Ammon McNeely talks about his recovery from near-fatal BASE jumping accident

An X-ray of Ammon McNeely's leg after it was reconstructed using metal plates. St. Mary's Hospital, Grand Junction, Colo., Nov. 2013 | Photo courtesy of Ammon McNeely, St. George News

Editor’s Note: This story contains content that is graphic in nature. It may not be suitable for sensitive viewers, reader discretion is advised.

ST. GEORGE  − Ammon McNeely recently survived a near-deadly BASE jumping accident near Moab and was released from the hospital Thursday. Seven surgeries later, McNeely talks about his hair-raising hospital experience that included a second close call with losing his leg. He is now wiggling his toes and optimistically discussing “the prospect of a new life with a different foot,” in an interview with St. George News from his home.

Just a few weeks ago, after careening down a 350-foot cliff, McNeely found himself stranded in the desert on an intermediate cliff ledge, with one leg broken straight in half, and death looming from blood loss. After an incredible rescue, he found himself in the hospital, still fully believing that he would never feel the sensation of wiggling his toes again. McNeely was mentally preparing himself for a leg amputation.

Seven surgeries

Successive swelling in Ammon McNeely’s leg almost stopped the blood flow to his foot following a BASE jumping accident near Moab, Utah.  St. Mary's Hospital, Grand Junction, Colo., Oct. 25, 2013 | Photo courtesy of Ammon McNeely, St. George News
Successive swelling in Ammon McNeely’s leg almost stopped the blood flow to his foot following a BASE jumping accident near Moab, Utah. St. Mary’s Hospital, Grand Junction, Colo., Oct. 25, 2013 | Photo courtesy of Ammon McNeely, St. George News

On the day of his Oct. 25 accident, McNeely was transported by Classic Lifeguard helicopter to St. Mary’s hospital in Grand Junction, Colo. In the emergency room, surgeons immediately went to work attaching two completely severed calf bones, his fibula and tibia. First, they reattached his fibula by drilling metal plates and screws into it. To combat excessive swelling in McNeely’s leg, surgeons also had to cut open lengthy incisions in his connective tissue that surrounded his leg muscles — a procedure called a fasciotomy.

During this first surgery, and through most of the successive surgeries, doctors constantly used a surgical vacuum to suck out fluids and keep the open wounds clean. McNeely’s second broken calf bone — his tibia — wasn’t repaired for another week because doctors had to perform two successive cleaning surgeries in a four-day period after his fibula surgery.

During cleaning surgeries, to remove fluids and tissues from his open wounds and incisions, one of his arteries gathered a big blood clot. Doctors feared he might lose too much tissue to salvage his leg but blood thinner miraculously cleared the clot and his system barely got blood flowing through his leg before he came near to losing it a second time.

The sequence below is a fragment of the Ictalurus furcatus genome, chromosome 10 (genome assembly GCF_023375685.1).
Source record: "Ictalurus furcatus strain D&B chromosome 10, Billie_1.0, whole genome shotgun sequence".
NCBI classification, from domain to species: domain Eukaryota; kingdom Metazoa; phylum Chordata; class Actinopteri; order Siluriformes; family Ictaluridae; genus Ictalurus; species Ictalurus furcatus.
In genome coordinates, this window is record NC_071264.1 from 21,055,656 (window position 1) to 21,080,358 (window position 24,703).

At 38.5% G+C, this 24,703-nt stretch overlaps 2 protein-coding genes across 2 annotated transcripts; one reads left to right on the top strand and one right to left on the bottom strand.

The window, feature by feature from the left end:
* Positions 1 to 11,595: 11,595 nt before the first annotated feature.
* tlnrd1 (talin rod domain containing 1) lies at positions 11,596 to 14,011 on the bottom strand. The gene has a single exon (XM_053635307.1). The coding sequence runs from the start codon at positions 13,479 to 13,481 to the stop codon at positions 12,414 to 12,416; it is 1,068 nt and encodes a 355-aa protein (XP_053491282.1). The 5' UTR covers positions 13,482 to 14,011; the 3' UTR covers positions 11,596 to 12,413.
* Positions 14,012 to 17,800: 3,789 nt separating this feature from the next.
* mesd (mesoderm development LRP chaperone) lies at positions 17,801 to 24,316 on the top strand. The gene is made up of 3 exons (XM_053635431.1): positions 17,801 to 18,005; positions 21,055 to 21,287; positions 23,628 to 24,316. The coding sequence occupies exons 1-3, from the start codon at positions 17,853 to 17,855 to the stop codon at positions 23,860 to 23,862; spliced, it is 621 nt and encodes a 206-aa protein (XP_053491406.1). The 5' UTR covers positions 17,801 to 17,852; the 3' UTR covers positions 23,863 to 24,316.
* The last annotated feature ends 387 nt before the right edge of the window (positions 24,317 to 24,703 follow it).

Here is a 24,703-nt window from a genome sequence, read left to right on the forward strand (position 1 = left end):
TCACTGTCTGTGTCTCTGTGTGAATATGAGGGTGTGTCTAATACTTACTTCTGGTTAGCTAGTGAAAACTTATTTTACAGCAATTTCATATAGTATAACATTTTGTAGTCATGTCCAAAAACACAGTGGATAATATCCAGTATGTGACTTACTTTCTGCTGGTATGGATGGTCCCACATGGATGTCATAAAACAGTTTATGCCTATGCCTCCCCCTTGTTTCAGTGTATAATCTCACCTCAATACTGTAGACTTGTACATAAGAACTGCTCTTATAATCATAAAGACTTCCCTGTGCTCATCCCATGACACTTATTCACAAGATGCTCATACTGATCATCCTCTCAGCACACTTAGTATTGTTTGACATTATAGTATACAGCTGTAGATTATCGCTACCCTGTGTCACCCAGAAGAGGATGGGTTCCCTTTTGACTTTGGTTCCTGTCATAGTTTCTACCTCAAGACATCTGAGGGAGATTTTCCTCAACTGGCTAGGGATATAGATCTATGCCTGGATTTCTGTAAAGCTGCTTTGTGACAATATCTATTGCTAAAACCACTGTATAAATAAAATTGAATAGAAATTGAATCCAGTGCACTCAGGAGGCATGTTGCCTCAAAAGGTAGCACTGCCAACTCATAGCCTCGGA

Once McNeely’s blood was flowing again, surgeons had to move fast to remove more bundles of dead tissue from his wounds.

An X-ray of Ammon McNeely's leg after it was reconstructed using metal plates. St. Mary's Hospital, Grand Junction, Colo., Nov. 2013 | Photo courtesy of Ammon McNeely, St. George News
An X-ray of Ammon McNeely’s leg after it was reconstructed using metal plates. St. Mary’s Hospital, Grand Junction, Colo., Nov. 2013 | Photo courtesy of Ammon McNeely, St. George News

Ten days after arriving at the hospital, McNeely’s tibia — his other severed calf bone — was finally repaired. With his wounds and incisions still left open 13 days after his first surgery, doctors performed another wound-cleaning surgery with the vacuum.

Right before his final surgery – and to his distress he said – McNeely found out that surgeons needed to remove up to 5 inches of muscle from either his abdomen or his thigh to replace muscle lost in his calf. This would substantially decrease the strength and mobility from whichever muscle they took it from. After such a miraculous recovery so far, McNeely said he was devastated to find out that he would be losing muscles from other parts of his body.

Remarkably, once the surgery started, surgeons found enough muscle left that they downgraded the surgery to a skin graft surgery, and ended up leaving his other muscles intact. McNeely still had skin grafted off of his thigh, which he said was the most excruciating pain he felt the entire time in the hospital. He was in intense pain for about 18 hours after this final surgery, he said. No amount of  medication removed the pain. However, he said he was overjoyed that this procedure was much simper than first anticipated.

Over all, doctors told McNeely it is a miracle that they even saved his leg at all, he said. It’s an even greater miracle that there wasn’t more damage done throughout the surgery process, McNeely said. The surgeries went better than anyone expected.